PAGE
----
The capstone project is a fundamental part of almost all science and engineering degrees. It is not only a requirement for the partial fulfilment of an accredited university programme but also a method of assessing the students’ general mastery of concepts, critical thinking, problem-solving, and transferable skills. Annually, final-year undergraduate students offering computing programmes in Uganda build innovative software solutions to real-world problems within and outside their community. Anecdotal evidence indicates that most of those innovations have the potential for commercialization and transformation into technology-based businesses.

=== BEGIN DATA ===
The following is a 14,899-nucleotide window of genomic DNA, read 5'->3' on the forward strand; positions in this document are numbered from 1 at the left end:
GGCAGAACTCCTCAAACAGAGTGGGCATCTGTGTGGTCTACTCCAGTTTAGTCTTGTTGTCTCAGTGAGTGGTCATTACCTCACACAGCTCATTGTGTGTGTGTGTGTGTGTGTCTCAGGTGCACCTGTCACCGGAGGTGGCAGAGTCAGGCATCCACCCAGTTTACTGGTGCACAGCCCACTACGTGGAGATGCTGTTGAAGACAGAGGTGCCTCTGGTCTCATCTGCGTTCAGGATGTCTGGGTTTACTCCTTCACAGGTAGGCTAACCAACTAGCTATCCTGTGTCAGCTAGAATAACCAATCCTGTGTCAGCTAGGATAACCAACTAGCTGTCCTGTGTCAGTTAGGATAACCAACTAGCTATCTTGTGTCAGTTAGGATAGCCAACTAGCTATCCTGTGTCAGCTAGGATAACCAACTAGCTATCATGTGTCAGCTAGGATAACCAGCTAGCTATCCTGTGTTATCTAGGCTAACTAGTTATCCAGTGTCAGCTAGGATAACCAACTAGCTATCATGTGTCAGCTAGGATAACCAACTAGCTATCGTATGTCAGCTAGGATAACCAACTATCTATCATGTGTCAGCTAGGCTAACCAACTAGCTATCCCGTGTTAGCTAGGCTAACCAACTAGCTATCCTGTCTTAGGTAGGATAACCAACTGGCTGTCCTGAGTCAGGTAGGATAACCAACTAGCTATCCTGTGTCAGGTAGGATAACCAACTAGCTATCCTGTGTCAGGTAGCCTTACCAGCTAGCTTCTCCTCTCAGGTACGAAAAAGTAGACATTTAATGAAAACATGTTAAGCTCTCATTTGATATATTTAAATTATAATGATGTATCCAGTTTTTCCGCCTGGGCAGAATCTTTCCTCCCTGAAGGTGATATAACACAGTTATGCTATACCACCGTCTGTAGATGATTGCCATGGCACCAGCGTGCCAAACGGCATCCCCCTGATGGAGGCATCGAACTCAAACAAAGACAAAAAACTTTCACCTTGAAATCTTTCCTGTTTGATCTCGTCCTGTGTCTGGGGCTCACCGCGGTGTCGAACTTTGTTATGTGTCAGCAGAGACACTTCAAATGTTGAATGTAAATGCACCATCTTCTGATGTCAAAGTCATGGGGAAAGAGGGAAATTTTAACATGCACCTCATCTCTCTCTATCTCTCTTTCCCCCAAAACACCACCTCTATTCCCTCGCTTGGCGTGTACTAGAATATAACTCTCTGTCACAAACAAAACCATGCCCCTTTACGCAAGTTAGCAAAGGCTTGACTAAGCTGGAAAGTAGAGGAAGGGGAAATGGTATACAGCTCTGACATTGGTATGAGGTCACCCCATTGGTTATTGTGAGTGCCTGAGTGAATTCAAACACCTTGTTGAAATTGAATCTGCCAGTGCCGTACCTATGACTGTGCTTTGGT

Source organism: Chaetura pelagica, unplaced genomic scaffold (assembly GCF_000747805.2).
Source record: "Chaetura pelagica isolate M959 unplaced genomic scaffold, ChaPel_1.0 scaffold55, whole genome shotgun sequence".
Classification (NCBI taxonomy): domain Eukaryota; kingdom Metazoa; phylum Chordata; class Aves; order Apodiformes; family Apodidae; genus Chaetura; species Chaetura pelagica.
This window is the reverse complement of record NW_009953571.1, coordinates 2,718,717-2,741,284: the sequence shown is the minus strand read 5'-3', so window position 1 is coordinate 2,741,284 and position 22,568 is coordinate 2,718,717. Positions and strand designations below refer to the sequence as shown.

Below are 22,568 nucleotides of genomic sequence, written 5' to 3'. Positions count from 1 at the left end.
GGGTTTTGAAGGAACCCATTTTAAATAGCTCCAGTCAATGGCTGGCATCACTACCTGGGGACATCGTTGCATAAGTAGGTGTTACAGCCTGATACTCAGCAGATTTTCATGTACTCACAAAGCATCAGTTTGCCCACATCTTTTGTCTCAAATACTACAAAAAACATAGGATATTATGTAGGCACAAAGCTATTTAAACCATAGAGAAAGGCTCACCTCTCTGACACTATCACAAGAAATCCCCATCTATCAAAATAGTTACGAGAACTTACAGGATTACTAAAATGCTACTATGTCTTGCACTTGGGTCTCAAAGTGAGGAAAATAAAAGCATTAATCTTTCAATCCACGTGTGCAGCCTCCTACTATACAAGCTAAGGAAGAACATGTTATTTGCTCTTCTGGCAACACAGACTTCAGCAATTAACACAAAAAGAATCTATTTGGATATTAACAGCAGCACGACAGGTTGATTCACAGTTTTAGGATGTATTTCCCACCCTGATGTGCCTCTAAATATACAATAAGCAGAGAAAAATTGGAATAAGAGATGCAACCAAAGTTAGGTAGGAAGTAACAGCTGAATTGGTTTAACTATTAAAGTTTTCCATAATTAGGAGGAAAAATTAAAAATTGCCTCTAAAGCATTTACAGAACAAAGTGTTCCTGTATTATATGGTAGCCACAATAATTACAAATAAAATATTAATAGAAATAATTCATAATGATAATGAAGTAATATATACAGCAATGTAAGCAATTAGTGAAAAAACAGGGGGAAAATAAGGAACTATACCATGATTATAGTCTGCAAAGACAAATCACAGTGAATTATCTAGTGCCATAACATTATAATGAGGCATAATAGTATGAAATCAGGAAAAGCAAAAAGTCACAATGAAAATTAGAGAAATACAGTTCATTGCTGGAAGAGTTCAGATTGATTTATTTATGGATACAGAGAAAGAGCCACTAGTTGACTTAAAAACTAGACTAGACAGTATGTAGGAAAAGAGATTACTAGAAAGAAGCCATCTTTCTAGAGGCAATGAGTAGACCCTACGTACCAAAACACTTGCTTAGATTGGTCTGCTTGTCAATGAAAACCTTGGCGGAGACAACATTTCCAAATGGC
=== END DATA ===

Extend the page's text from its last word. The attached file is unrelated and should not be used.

However, limited progress has been made to commercialize students’ projects, and promising solutions are “buried” within academic reports. To this end, our research aims to explain the challenges and opportunities in the commercialization of students’ capstone projects across two (2) undergraduate computing programmes (Bachelor of Science in Computer Science and Bachelor of Information Technology) offered at Gulu University in Uganda. Using exploratory research design, we reviewed eighty-six (86) capstone projects, curricula, and a facilitated students’ & stakeholders’ workshop report. This paper articulates factors hindering the commercialization of undergraduate software capstone projects and recommends mitigating measures. It also proposes a framework for extending capstone course design from a traditional curriculum structure to an inclusive industry and community-oriented approach capable of turning ideas into business start-ups. The findings from this research are expected to inform higher institutions of learning in Africa in developing novel pedagogical approaches for orchestrating (software) capstone project courses that are inclusive and profitable beyond the academic setting.